AHDB: 2023 pork trade review


For the full year 2023, key product categories remained finely balanced with annual import volumes seeing two distinct trends. January to April trade flows were back on 2022, driven by a range of factors including a tight price differential with EU product limiting import volumes.

Posted on Mar 03 ,00:05

AHDB: 2023 pork trade review

Looking from May onwards, a greater price differential alongside tight domestic supplies has enticed larger pig meat volumes from the continent. This mixed market dynamic throughout 2023 has resulted in total imports being back 2.5% when compared to 2022 at 781,600 tonnes.

When looking into the detailed category breakdowns, the total fresh/frozen category saw increases of 3.4% to 331,500 tonnes. Meanwhile Bacon saw the greatest reductions in import volumes, back 10.2% on the year to 180,300 tonnes, this being the dominant driver in the overall decline.  Interestingly this has moved the dial on our overall UK import profile, with fresh and frozen product increasing its market share at the cost of bacon.

The key suppliers across 2023 remain Denmark and the Netherlands, with most countries remaining relatively static in terms of imports volumes. The biggest movement seen was from Germany, which witness a 11.8% drop in pig meat volumes sent to the UK across 2023.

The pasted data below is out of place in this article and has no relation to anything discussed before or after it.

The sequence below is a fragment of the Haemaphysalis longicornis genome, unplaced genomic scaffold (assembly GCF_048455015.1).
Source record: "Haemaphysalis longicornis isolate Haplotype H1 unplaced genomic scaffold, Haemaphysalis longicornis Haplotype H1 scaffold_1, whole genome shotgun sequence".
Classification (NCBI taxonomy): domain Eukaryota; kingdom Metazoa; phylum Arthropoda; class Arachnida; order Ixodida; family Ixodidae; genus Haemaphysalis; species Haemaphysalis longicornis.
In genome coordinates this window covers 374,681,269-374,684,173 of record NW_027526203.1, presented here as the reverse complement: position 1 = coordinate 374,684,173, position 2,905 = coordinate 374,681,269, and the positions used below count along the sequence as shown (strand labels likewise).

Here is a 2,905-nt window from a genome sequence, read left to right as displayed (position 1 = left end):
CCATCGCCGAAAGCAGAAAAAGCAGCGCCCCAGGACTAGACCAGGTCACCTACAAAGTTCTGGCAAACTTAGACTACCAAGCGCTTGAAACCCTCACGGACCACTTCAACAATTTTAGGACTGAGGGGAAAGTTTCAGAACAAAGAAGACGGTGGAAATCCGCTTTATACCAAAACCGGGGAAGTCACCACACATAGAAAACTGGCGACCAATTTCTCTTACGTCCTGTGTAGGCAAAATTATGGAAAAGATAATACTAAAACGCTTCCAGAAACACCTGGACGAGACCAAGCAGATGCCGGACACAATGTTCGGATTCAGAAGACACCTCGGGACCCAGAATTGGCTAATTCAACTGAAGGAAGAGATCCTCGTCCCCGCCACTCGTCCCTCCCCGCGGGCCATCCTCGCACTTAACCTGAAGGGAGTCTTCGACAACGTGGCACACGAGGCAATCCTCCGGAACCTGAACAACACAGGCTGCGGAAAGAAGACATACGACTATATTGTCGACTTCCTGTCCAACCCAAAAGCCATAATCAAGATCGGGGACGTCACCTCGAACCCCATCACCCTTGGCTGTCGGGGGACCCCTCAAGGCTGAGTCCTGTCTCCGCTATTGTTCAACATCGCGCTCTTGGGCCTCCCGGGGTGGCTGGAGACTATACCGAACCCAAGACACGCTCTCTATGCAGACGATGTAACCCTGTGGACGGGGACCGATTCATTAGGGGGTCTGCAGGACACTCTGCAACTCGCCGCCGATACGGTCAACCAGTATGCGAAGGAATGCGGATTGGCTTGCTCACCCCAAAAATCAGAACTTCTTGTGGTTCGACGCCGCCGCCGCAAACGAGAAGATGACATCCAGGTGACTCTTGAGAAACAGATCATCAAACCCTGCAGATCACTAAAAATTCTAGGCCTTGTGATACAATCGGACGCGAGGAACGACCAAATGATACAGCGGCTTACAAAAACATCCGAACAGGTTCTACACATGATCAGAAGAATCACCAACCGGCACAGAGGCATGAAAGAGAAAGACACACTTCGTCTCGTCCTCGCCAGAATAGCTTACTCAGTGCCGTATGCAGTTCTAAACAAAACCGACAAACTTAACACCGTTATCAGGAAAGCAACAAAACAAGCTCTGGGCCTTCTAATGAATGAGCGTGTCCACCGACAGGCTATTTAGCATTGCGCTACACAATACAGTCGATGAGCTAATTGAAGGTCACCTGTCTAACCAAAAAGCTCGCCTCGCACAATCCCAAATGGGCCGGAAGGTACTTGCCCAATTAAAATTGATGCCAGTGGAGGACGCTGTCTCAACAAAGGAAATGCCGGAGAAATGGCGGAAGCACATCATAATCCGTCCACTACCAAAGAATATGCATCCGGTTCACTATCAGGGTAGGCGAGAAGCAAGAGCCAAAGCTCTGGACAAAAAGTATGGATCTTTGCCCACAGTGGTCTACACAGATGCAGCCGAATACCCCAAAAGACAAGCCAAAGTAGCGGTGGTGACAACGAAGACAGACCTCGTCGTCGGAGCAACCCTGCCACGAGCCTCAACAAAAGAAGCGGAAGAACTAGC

When looking to the most recent months data of December, most categories of pig meat echoed the annual trends discussed above, with the exception of the fresh/frozen pork category, which saw a 1.9% increase YOY.

Meanwhile exports of pig meat remain back on previous years as the export marketplace continues to present challenges, with price differentials, less available product and subdued demand in Europe and further afield all playing a role. For the full year 2023, exports of pig meat are back 20.0% when compared to 2022 to 298,300 tonnes.

Total fresh/frozen product volumes witnessed the biggest decline in export volumes, back 31.3% on the year with supply challenges and price points playing a prominent role in this decline. The one category to see some small increase was processed product, with volumes up 6.4%, albeit these volumes are from a small baseline.

While the offal category was also under pressure, this category has remained resilient, back just 8.3%, with these exports continuing to remain a crucial factor for carcase balance through 2023.

From a country perspective, all key trading partners saw volume decreases compared to 2022, with exports to the EU27 seeing declines of 21.6%, a reduction of 36,100 tonnes of product. Meanwhile exports to China equally saw reductions, back 11.4% (14,500 tonnes) on the year.

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